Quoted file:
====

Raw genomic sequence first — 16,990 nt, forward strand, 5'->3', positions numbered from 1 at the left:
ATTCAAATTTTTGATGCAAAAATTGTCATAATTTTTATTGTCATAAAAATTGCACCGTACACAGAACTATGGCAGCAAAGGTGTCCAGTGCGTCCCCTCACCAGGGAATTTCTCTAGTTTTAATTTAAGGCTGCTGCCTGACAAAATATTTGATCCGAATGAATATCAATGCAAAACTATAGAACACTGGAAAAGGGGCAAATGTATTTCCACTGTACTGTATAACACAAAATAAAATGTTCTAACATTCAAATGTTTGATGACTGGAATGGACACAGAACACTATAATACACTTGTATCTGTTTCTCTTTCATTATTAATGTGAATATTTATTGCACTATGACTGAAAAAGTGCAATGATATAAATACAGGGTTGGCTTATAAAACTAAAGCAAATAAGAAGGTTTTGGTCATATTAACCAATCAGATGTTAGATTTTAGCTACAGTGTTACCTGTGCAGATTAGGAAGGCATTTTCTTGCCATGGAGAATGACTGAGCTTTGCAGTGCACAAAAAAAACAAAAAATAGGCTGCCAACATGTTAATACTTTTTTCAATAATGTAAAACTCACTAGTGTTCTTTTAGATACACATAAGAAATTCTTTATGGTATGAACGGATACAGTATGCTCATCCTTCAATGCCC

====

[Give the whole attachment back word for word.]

Raw genomic sequence first — 16,990 nt, forward strand, 5'->3', positions numbered from 1 at the left:
ATTCAAATTTTTGATGCAAAAATTGTCATAATTTTTATTGTCATAAAAATTGCACCGTACACAGAACTATGGCAGCAAAGGTGTCCAGTGCGTCCCCTCACCAGGGAATTTCTCTAGTTTTAATTTAAGGCTGCTGCCTGACAAAATATTTGATCCGAATGAATATCAATGCAAAACTATAGAACACTGGAAAAGGGGCAAATGTATTTCCACTGTACTGTATAACACAAAATAAAATGTTCTAACATTCAAATGTTTGATGACTGGAATGGACACAGAACACTATAATACACTTGTATCTGTTTCTCTTTCATTATTAATGTGAATATTTATTGCACTATGACTGAAAAAGTGCAATGATATAAATACAGGGTTGGCTTATAAAACTAAAGCAAATAAGAAGGTTTTGGTCATATTAACCAATCAGATGTTAGATTTTAGCTACAGTGTTACCTGTGCAGATTAGGAAGGCATTTTCTTGCCATGGAGAATGACTGAGCTTTGCAGTGCACAAAAAAAACAAAAAATAGGCTGCCAACATGTTAATACTTTTTTCAATAATGTAAAACTCACTAGTGTTCTTTTAGATACACATAAGAAATTCTTTATGGTATGAACGGATACAGTATGCTCATCCTTCAATGCCC